Date: Mon, 16 Sep 1996 01:48:43 -0400

From: "Barry A. Popik" Bapopik[AT SYMBOL GOES HERE]AOL.COM

Subject: "NOT" again! "LIKE BUTTER!"

"Like butter!" is featured in an Audi tv commercial I saw today. I

haven't seen "--not!" for a while, but I have something important to add to

the antiquity of both Saturday Night Live-inspired phrases.


This phrase was written up in American Speech three years ago. "Not!"

came from "nit!" Theodore L. Hake's POLITICAL BUTTONS BOOK III 1789-1916

has two "NIT" phrases on Yellow Kid cartoon buttons from 1896 on pg. 154.

An interesting explanation by Ted Sullivan is in the Sporting News, 1 Dec.

1900, pg. 5, col. 5:

He had got on to what the "net" was, too. The interpreter said: "Signor

Sullivan, you will get 40 par a-cent of ze net." So, readers, he was to give

me 40 per cent of the net. As I looked out on the harbor and saw the

management form of the Maine lying submerged in the water, I told the

interpreter that America produced two great compilers of dictionaries, who

occupied different spheres in life. One was Noah Webster, who defined in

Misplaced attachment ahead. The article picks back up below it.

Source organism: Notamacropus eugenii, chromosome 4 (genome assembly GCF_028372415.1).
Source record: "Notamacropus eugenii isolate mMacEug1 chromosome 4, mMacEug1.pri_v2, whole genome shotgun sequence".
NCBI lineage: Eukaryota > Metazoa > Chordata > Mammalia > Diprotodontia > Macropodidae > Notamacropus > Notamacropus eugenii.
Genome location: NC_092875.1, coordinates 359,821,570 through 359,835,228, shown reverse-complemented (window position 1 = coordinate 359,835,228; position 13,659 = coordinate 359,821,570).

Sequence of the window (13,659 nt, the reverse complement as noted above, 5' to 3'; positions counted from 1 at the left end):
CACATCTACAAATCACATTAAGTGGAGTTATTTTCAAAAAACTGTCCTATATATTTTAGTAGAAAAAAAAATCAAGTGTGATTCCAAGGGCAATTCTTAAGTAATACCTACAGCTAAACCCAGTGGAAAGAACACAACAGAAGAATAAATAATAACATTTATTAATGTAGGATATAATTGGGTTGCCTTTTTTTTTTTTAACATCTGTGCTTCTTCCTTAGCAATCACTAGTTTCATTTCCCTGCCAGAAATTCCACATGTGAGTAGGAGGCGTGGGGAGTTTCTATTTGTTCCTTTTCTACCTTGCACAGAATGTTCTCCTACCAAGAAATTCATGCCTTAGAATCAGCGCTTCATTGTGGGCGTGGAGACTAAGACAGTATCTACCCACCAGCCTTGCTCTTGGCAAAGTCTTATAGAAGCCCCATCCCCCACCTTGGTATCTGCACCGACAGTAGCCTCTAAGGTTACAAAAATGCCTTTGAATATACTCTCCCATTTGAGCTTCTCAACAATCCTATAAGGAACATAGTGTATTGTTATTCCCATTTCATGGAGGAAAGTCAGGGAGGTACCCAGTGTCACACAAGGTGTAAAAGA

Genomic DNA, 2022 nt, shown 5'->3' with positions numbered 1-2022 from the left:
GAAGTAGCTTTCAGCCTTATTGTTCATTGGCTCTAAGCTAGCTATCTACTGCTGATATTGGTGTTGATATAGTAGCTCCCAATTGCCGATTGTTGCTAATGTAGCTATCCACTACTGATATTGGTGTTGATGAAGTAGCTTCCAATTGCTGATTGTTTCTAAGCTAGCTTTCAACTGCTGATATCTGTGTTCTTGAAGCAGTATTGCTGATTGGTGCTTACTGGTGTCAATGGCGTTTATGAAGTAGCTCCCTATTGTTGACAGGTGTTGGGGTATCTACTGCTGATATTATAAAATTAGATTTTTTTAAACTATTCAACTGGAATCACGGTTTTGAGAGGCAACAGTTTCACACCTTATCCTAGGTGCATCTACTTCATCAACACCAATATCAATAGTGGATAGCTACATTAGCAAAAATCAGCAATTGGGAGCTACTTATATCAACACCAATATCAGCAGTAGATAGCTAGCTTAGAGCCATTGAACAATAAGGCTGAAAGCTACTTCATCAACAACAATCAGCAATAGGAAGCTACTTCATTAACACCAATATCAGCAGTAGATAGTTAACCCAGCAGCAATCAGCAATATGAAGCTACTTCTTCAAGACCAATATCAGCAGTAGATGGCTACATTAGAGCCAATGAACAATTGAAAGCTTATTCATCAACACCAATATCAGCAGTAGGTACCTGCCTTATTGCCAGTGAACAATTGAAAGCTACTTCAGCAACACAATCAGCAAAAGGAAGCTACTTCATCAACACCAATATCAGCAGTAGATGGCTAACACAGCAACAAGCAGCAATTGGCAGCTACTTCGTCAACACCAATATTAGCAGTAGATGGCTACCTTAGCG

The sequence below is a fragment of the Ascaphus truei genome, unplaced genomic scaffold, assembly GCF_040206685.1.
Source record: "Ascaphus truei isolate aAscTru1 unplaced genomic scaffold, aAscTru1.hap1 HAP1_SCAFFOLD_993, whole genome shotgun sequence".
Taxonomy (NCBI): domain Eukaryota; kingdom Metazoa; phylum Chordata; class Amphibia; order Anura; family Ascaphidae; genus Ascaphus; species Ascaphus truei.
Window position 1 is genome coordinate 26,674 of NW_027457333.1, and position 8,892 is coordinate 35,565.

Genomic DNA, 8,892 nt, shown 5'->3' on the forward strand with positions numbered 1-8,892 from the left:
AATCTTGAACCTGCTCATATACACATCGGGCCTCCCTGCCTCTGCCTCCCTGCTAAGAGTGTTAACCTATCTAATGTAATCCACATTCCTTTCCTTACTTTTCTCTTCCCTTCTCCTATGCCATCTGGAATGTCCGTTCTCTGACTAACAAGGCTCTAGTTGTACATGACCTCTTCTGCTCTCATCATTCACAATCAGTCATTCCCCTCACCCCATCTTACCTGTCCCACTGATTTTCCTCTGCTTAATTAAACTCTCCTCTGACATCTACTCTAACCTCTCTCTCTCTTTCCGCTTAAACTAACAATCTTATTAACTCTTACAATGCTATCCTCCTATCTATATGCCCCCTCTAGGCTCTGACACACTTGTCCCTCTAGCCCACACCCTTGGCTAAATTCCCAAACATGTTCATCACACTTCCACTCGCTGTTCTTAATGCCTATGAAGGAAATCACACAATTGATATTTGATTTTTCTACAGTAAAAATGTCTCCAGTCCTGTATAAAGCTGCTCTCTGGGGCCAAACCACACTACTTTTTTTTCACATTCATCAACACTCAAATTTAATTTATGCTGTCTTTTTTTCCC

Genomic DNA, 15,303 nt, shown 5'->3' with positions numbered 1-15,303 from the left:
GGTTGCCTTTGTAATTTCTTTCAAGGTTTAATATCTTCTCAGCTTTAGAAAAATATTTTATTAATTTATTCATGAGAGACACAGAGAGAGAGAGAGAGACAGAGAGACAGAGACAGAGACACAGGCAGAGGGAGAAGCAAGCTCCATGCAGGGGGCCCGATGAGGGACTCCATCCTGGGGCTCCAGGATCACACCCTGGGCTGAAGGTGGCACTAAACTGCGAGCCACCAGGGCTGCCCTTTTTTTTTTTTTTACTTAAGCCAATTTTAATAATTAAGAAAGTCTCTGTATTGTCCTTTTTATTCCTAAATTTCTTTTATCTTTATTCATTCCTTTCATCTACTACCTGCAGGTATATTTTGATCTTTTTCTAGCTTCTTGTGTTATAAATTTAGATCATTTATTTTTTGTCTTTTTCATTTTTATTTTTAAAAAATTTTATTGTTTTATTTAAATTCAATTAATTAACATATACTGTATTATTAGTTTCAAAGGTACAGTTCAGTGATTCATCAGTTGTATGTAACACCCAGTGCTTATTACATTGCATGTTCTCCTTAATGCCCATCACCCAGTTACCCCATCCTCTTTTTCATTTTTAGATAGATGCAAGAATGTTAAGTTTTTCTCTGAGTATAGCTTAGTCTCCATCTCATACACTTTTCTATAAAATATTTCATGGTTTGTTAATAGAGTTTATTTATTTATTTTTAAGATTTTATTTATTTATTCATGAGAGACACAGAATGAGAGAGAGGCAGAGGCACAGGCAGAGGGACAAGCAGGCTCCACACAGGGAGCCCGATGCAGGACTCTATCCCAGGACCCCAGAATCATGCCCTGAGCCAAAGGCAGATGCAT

pure English the word "net." The other was "Chick" Connors, of the Bowery,

N.Y., who compiled the slang dictionary of America and defined the word

"nit," but under the conditions I would be more afraid of Mr. Connors' word

"nit," if I came to Cuba, than I would of Mr. Webster's "net." I bid them a

farewell and to my relief I left them and their atmosphere of garlic


An interesting article that is a treasure trove of slang is in the

Boston Herald, 22 March 1908, part II, pg. 6, col. 7:


No Phase of Life Too Sacred for Flippant Words Not in Dictionary


....lobster...a room to let...he has a spider on his ceiling...he loses

the map...Thousand bombs!...Name of a dog!...[etc.]

The slang expression for one's wife is "ma legitime," a phrase which is

rich in suggestion. The nickname for a comedian is delicious. It is "a have

you seen me?" By the way, if one wants to say a thing is delicious one says:

"It's butter."